β, 3.6, golden yellow.
Nakkar and Nekkar are from the Arabic name for the whole constellation.
The Chinese knew it as Chaou Yaou, or Teaou, words meaning "to beckon, excite, or move."
With γ, δ, and μ, it constituted the trapezium Al Dhiʼbah, The Female Wolves, or, perhaps, Hyaenas, an early asterism of the Arabs before they adopted the Greek constellation; these animals, with others similar shown by stars in Draco and near it, lying in wait for the occupants of the ancient Fold around the pole.
β marks the head of the modern figure.
Seginus appears on Burritt's Atlas from the Ceginus of the constellation.
Manilius termed it prona Lycaonia, "sloping downwards, or in front of, Lycaon," referring to the Greater Bear, as the star marks the left shoulder of Boötes near to that constellation; and Euripides similarly wrote in his Ἴων of about 420 B.C.:
Above, Arcturus to the golden pole inclines.
Flammarion gives to it the Alkalurops that is better recognized for μ. The Chinese called it Heuen Ko, the Heavenly Spear.
It is interesting to know that the variable ν is in the telescopic field with γ.
δ, 3,5, pale yellow.
This star does not appear to be named, but in China was part of Tseih Kung, the Seven Princes; the other components being μ, ν, φ, ψ, χ1 and χ2, or b, in the right hand and on the Club, 20° northeast of Arcturus.
ε, Binary, 3 and 6, pale orange and bluish green,
lying 10° northeast of Arcturus, bore these titles in Arabia: Al Minṭakah al ʽAwwāʼ, the Belt of the Shouter; Izār, the Girdle; and Miʼzar, the Waist-cloth, — all references to its place in the figure. This last word was turned by early European astronomical writers into Micar, Mirar, Merer, Meirer, Mezen, Mezer, Merak, and Mirak, similar to the title of β Andromedae, and all appropriate. The analogous Perizoma was used for it in the Alfonsine Tables.
Why it was so favored in nomenclature is not known, for with us it is noticeable only from its exquisite beauty in the telescope, whence it is fast monopolizing the name Pulcherrima, given to it by the elder Struve.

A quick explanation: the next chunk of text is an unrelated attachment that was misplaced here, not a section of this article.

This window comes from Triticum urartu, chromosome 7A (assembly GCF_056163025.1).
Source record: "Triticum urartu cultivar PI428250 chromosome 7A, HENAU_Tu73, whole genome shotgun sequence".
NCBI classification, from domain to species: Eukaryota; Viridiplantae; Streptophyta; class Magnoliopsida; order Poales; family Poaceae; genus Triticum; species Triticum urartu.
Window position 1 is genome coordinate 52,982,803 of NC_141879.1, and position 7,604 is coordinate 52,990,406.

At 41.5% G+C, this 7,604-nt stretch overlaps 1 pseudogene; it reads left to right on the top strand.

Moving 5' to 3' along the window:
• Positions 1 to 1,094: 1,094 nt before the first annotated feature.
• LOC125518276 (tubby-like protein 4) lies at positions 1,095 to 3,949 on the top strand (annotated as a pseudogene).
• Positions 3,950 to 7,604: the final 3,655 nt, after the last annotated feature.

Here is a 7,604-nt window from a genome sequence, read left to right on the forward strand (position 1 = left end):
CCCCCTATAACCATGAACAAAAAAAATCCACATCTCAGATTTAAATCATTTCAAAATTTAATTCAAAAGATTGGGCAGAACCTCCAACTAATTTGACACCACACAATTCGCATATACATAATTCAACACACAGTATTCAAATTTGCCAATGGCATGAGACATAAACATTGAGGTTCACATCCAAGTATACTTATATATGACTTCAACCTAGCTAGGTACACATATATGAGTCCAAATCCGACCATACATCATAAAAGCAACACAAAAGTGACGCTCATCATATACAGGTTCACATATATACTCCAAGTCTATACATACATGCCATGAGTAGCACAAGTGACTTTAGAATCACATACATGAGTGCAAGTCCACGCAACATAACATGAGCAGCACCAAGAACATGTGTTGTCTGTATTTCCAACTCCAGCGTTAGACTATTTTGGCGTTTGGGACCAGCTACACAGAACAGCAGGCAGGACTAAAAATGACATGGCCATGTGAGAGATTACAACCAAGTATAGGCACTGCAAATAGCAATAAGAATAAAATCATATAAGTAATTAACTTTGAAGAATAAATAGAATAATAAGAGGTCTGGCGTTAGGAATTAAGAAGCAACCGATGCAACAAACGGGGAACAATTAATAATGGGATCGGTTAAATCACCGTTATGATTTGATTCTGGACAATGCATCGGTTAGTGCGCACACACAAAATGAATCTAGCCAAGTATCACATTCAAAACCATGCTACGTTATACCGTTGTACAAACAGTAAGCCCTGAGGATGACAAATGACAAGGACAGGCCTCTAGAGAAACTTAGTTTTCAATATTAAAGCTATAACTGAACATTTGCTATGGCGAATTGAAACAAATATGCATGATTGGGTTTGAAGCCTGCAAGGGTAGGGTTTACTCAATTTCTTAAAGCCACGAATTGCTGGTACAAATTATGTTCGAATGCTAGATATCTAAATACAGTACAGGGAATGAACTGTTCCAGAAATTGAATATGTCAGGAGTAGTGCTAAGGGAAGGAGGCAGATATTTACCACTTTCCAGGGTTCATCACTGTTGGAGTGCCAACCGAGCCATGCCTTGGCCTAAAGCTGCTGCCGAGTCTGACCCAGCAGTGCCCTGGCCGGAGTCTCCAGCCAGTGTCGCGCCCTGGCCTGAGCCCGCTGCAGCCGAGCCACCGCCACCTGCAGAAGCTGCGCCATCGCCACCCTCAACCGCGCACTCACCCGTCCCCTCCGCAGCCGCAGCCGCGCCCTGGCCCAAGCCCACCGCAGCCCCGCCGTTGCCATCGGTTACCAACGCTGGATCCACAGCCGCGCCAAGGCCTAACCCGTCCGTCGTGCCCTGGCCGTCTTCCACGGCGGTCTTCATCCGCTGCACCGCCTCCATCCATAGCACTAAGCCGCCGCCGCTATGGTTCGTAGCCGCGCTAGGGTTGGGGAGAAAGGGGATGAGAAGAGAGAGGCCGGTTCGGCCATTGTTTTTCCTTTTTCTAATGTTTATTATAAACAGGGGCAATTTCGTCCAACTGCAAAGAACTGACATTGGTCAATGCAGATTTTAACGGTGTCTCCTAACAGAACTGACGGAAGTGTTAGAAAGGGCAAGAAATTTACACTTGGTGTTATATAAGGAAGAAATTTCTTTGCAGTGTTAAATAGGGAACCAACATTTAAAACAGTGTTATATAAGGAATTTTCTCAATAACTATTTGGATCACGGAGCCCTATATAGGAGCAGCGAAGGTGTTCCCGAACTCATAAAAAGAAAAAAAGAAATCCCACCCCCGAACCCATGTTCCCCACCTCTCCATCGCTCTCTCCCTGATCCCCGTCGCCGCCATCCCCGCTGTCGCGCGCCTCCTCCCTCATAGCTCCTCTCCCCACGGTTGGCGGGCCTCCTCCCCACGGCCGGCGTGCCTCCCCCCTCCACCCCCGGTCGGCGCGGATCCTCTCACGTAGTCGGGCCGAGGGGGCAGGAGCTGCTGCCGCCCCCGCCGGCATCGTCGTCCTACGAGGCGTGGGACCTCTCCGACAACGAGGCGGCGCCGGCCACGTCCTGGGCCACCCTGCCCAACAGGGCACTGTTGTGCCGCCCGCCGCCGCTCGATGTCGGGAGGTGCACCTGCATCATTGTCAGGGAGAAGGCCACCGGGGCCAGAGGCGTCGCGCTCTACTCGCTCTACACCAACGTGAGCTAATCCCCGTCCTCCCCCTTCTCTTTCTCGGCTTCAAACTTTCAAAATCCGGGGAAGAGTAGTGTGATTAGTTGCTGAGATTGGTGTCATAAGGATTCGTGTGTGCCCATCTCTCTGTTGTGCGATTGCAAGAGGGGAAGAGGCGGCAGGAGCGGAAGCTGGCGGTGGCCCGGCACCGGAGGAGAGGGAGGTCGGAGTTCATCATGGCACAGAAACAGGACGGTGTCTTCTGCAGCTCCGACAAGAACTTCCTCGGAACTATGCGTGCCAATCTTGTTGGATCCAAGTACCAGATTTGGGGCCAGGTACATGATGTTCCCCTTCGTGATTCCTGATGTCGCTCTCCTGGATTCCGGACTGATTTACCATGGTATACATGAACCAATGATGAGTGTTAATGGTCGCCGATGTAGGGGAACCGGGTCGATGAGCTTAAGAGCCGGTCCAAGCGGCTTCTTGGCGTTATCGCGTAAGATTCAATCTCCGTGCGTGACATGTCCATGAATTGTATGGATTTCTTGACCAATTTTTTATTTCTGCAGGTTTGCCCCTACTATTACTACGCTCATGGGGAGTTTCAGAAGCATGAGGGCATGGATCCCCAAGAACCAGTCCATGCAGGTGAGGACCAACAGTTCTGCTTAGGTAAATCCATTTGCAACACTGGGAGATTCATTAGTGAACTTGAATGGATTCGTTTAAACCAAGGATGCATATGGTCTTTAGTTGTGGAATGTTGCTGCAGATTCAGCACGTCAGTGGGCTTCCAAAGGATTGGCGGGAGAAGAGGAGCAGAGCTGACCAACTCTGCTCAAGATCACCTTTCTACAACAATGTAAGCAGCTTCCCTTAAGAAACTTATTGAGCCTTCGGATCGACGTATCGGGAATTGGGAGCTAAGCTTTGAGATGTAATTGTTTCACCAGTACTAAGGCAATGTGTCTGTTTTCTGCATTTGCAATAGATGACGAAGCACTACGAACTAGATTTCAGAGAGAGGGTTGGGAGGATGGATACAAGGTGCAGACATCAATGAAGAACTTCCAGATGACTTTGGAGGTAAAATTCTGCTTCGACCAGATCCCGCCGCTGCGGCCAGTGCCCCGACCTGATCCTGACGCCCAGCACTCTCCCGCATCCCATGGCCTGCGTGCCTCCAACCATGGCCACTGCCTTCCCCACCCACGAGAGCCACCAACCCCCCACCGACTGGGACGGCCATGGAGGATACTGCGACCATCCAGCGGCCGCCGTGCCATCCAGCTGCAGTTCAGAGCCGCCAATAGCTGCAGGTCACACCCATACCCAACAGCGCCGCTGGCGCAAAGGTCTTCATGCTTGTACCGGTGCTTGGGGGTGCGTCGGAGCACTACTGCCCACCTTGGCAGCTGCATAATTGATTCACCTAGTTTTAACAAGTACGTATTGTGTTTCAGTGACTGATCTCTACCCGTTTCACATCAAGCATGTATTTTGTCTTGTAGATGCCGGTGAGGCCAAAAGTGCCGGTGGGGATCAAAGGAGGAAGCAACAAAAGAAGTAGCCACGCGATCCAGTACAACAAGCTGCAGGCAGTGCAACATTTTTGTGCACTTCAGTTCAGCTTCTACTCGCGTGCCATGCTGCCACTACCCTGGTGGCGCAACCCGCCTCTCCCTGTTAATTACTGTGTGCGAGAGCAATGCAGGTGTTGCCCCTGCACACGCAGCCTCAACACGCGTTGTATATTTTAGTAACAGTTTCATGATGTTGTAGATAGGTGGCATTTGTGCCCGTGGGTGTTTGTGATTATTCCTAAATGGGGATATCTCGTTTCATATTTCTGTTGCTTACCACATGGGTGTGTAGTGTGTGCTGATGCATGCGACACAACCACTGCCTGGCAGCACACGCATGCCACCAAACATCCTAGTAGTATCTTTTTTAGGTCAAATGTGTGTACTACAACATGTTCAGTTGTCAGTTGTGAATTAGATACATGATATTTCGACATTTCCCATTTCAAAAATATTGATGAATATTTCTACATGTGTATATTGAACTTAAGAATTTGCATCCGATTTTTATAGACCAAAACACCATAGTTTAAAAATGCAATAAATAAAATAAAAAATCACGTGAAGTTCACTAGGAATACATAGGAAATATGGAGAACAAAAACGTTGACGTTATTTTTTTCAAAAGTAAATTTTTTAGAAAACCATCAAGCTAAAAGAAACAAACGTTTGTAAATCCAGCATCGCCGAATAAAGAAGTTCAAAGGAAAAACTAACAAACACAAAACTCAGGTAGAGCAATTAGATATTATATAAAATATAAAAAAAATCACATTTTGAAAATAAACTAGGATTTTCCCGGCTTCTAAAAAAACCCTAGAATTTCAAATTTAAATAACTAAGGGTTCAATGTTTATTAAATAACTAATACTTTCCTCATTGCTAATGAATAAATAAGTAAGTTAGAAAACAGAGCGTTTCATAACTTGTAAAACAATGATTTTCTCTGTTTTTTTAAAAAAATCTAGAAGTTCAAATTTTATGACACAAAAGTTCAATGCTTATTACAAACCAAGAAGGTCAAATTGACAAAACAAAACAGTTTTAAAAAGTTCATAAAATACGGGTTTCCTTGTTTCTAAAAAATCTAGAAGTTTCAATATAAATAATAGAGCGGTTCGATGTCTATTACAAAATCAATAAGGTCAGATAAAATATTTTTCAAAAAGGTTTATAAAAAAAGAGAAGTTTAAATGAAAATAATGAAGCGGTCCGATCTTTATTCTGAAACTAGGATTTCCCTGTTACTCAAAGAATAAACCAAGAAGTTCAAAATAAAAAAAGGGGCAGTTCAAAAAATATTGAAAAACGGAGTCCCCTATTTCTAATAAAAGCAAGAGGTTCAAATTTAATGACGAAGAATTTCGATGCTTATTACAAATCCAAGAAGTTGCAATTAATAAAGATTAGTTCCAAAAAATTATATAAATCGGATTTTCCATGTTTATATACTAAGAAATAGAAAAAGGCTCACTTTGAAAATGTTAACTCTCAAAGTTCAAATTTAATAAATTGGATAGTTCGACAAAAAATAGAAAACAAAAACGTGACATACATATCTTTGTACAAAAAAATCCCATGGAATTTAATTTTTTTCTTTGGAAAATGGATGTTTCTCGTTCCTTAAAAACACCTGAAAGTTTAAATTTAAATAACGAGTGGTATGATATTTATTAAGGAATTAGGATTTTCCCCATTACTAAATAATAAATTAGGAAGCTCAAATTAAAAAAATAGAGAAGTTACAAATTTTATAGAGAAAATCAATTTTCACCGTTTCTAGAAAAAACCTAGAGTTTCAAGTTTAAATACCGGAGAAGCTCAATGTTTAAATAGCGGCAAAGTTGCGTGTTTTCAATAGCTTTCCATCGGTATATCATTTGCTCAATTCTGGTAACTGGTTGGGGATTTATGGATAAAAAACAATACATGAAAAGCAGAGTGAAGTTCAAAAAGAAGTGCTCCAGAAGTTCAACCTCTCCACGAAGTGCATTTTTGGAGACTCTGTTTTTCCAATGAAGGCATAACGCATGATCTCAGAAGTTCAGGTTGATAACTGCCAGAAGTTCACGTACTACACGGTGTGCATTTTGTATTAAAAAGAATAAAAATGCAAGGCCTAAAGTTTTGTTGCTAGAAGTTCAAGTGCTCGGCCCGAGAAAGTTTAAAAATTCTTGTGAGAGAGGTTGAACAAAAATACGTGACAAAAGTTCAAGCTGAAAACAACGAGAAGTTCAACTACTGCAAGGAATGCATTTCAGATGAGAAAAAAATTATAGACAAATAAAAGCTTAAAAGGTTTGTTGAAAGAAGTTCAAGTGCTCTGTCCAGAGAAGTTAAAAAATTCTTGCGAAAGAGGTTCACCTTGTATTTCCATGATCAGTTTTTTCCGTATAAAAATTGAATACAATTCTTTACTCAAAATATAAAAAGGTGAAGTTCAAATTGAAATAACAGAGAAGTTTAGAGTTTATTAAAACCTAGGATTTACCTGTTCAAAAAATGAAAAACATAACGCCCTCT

The components can be seen with a 2 1/4‑inch glass, about 3ʺ apart, at a position angle of 325°. The period of their revolution is as yet undetermined, but they are thought to be approaching us at the rate of ten miles a second.
This pair was the chief object of Sir William Herschel's investigations for stellar parallax about 1782, in which, of course, he was unsuccessful, although he did not know the cause of his failure till years thereafter, when he recognized its binary character.
ζ, ξ, ο, and π were Tso She Ti, an Officer, in China, on the left hand of the emperor.
η, 2.8, pale yellow.
Muphrid, Mufrid, and Mufride, of the Palermo and other catalogues, is from Ulug Beg's Al Mufrid al Rāmiḥ, the Solitary Star of the Lancer, and inexplicable unless on the supposition that it formerly was regarded as outside of the figure lines. Kazwini called it Al Rumḥ; and Al Tizini, with Al Naṣr al Din, more definitely, Al Rumḥ al Rāmiḥ, the Lance of the Lance-bearer, although inappropriately, for they designated its position as on Al Sāḳ, the Shin-bone, and it thus appears as Saak in some lists; but as the figure is now drawn η lies above the left knee.